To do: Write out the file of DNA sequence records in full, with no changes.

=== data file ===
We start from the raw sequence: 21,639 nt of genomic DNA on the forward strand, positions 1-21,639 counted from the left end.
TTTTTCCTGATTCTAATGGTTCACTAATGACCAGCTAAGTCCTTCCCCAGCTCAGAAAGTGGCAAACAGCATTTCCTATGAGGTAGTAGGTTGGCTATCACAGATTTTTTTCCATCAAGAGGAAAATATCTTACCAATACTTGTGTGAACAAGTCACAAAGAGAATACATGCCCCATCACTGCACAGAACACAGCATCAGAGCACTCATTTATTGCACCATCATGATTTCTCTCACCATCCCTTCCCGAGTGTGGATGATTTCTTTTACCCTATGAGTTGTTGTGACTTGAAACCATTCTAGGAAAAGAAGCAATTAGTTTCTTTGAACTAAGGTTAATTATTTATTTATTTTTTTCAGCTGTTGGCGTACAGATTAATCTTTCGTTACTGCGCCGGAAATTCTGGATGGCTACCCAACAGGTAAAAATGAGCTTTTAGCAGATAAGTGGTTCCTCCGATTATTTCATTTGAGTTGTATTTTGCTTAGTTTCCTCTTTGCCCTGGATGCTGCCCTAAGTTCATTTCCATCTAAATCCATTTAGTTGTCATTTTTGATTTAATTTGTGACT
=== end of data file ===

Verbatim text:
We start from the raw sequence: 21,639 nt of genomic DNA on the forward strand, positions 1-21,639 counted from the left end.
TTTTTCCTGATTCTAATGGTTCACTAATGACCAGCTAAGTCCTTCCCCAGCTCAGAAAGTGGCAAACAGCATTTCCTATGAGGTAGTAGGTTGGCTATCACAGATTTTTTTCCATCAAGAGGAAAATATCTTACCAATACTTGTGTGAACAAGTCACAAAGAGAATACATGCCCCATCACTGCACAGAACACAGCATCAGAGCACTCATTTATTGCACCATCATGATTTCTCTCACCATCCCTTCCCGAGTGTGGATGATTTCTTTTACCCTATGAGTTGTTGTGACTTGAAACCATTCTAGGAAAAGAAGCAATTAGTTTCTTTGAACTAAGGTTAATTATTTATTTATTTTTTTCAGCTGTTGGCGTACAGATTAATCTTTCGTTACTGCGCCGGAAATTCTGGATGGCTACCCAACAGGTAAAAATGAGCTTTTAGCAGATAAGTGGTTCCTCCGATTATTTCATTTGAGTTGTATTTTGCTTAGTTTCCTCTTTGCCCTGGATGCTGCCCTAAGTTCATTTCCATCTAAATCCATTTAGTTGTCATTTTTGATTTAATTTGTGACT